Will we make it? I hope so,  despite all.”Perché Sanremo è Sanremo“…

Architectonical and cultural barriers: no more!

The biggest obstacle to the effective inclusion of everyone, despite their specific condition, is the existence of barriers, both architectonical and cultural, that, in spite of the undeniable and numerous progresses made throughout the years, still heavily weigh on many people lives.

Whoever has had, even temporarily, to deal with a physical or sensory disability, but also elderly people and parents with little children know how often, during the day, it happens to bum pinto obstacles while walking around: lack of ramps (or unsuitable ones); vehicles left in front of the existing ramps; staircases or single steps without a handrail; shops, meeting points or (that’s worse) public services without an accessible entrance; elevators (if any) always out of order or dirty and smelly; public transports that are accessible only in theory, and so on. The list of architectonical barriers is, virtually, unlimited.


Yet, law speaks clearly, starting from the Italian Republic Constitution, whose art. 3 states:

It is responsibility of the Republic to remove the economic and social obstacles that, limiting freedom and equality among citizens, block the people full development and the effective participation of all the workers in the political, economic and social organization of the Country

Throughout the years, many other measures have ratified the need and the duty, both for public authorities and private businesses, to do all they can to remove architectonical barriers.

The 13/89 Law regulates also the architectonical barriers removal in private buildings, foreseeing facilitations and contributions to improve their accessibility, when they host people with permanent disablements or functional limits.  The Irpef rate deduction for such activities is equal to:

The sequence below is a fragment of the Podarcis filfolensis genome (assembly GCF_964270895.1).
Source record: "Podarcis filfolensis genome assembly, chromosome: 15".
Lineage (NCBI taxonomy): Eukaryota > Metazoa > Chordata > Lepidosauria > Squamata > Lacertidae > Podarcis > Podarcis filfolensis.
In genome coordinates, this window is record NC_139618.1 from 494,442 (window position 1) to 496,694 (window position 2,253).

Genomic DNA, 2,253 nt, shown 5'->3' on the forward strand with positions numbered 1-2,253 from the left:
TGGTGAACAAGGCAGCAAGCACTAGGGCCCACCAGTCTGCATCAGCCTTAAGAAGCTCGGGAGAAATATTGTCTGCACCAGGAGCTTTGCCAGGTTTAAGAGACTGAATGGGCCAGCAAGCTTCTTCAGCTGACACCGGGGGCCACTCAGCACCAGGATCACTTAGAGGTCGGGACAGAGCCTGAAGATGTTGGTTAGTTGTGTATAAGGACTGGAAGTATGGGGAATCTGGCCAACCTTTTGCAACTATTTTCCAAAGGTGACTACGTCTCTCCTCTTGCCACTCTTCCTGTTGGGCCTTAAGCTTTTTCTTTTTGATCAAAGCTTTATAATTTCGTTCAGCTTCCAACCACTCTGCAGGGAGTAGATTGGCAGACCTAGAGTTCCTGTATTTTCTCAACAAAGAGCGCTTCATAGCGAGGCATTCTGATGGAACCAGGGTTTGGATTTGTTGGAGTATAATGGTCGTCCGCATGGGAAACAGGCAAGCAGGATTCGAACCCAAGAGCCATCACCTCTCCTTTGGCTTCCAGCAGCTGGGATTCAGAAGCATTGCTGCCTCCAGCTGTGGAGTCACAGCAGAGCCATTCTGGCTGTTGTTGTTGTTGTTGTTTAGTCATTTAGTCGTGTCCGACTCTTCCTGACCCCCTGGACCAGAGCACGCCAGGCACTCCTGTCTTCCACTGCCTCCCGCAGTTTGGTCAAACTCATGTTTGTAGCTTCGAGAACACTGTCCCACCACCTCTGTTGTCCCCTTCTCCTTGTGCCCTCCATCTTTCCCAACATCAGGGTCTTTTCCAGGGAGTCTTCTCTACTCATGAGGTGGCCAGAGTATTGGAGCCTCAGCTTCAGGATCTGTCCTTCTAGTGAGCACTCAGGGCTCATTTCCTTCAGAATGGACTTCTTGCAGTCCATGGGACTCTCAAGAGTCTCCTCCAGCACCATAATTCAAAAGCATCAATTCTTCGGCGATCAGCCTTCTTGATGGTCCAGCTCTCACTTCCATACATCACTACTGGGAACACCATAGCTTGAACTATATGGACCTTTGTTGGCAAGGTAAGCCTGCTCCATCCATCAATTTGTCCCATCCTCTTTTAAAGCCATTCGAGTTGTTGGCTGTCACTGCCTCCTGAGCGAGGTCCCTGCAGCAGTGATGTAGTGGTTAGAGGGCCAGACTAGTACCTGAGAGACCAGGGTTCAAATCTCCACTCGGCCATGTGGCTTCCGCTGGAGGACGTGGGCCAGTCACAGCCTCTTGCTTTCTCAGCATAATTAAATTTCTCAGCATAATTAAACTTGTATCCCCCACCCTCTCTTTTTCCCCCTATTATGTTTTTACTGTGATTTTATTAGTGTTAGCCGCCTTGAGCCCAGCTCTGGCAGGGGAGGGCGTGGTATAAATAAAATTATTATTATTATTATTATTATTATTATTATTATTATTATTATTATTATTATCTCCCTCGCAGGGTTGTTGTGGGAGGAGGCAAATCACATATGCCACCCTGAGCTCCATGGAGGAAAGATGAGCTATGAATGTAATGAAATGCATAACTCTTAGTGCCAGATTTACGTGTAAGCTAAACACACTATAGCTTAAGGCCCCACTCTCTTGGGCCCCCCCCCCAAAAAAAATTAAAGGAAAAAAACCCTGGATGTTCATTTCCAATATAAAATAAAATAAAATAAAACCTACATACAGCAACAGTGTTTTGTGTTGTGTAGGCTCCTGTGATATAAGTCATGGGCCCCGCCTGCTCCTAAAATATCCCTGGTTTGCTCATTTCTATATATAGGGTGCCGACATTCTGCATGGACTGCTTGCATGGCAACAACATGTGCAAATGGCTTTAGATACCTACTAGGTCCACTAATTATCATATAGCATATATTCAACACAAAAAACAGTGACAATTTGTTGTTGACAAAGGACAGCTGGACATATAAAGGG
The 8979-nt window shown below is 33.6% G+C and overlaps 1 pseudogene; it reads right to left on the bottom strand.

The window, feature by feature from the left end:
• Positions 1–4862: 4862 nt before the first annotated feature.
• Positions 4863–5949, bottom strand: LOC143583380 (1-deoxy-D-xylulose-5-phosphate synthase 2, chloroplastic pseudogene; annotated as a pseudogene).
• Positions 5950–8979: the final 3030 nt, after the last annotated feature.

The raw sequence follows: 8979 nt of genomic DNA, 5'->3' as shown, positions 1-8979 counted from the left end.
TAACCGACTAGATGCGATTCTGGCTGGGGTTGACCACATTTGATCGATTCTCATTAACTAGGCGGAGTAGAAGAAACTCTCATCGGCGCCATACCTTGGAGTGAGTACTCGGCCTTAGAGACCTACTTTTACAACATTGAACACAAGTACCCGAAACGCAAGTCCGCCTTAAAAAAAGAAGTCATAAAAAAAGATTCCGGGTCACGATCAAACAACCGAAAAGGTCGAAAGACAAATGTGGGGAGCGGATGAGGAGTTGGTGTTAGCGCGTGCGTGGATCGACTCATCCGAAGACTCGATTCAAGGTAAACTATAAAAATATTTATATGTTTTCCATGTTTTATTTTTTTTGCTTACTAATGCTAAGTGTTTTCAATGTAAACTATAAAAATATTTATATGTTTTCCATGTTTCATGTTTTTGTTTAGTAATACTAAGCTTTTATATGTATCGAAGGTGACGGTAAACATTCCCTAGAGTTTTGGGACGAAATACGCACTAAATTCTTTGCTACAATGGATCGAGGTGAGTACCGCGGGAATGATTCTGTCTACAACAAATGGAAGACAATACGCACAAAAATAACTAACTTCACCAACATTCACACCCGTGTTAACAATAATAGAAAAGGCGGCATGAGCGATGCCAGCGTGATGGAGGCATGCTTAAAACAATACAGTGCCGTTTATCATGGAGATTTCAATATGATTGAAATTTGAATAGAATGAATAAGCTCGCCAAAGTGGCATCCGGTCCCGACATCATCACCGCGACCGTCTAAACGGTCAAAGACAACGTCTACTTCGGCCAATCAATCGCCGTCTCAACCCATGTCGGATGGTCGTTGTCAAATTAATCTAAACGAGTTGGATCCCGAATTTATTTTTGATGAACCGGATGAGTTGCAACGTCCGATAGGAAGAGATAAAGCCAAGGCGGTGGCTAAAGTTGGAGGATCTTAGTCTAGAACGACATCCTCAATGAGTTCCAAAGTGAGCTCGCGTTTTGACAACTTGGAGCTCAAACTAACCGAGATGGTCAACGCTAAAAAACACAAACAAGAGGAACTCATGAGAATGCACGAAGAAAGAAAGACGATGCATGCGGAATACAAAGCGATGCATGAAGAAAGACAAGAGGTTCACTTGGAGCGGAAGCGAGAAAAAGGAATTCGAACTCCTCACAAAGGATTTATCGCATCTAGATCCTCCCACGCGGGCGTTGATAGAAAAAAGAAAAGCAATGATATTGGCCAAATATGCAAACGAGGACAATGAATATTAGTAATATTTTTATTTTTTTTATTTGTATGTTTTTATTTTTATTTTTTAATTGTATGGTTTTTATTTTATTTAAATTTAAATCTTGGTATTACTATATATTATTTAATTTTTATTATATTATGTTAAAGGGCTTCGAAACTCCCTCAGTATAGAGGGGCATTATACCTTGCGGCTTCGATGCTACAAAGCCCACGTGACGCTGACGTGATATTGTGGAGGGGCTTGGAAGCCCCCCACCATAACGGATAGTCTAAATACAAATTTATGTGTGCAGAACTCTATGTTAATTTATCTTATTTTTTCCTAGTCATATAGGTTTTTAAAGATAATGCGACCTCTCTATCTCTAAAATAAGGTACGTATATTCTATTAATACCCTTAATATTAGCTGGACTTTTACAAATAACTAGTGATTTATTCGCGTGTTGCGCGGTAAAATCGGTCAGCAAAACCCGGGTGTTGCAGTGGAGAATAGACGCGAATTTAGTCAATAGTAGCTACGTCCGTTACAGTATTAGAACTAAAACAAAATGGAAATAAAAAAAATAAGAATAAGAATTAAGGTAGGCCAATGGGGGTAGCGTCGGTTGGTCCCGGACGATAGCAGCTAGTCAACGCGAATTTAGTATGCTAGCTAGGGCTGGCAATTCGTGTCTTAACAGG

• 50%, to be calculated on a maximum amount of 96,000 euros, if the cost has been paid between June 26th 2012 and December 31st 2016;
  • 36%, to be calculated on a maximum amount of 48,000 euros, for costs paid starting from January 1st 2017.

The activities that can benefit from deductions include, for instance: an outdoor elevator (in a building where it would be impossible to have one indoor), stairlifts or ramps to access the building or the apartment where the interested person lives.

But there’s still a long way to go, in order to reach the effective and full accessibility in our cities, and there are a lot of barriers to be removed as well, first of all cultural ones.

In these days, social media are giving a big echo to the news of the TripAdivisor user who issued a negative review for a resort in the Abruzzi, just because it had hosted a group of disabled people who, according to the user, had “disturbed” the serenity of the holiday, both for him and his children.

This is just an example of ordinary intolerance towards who, for whatever reason, is “different”. Only if we go beyond those cultural barriers and recognize the need to get to know with anybody else (including people with serious disabilities) for the development of our society, it will be possible to effectively overthrow the physical obstacles and achieve the full accessibility.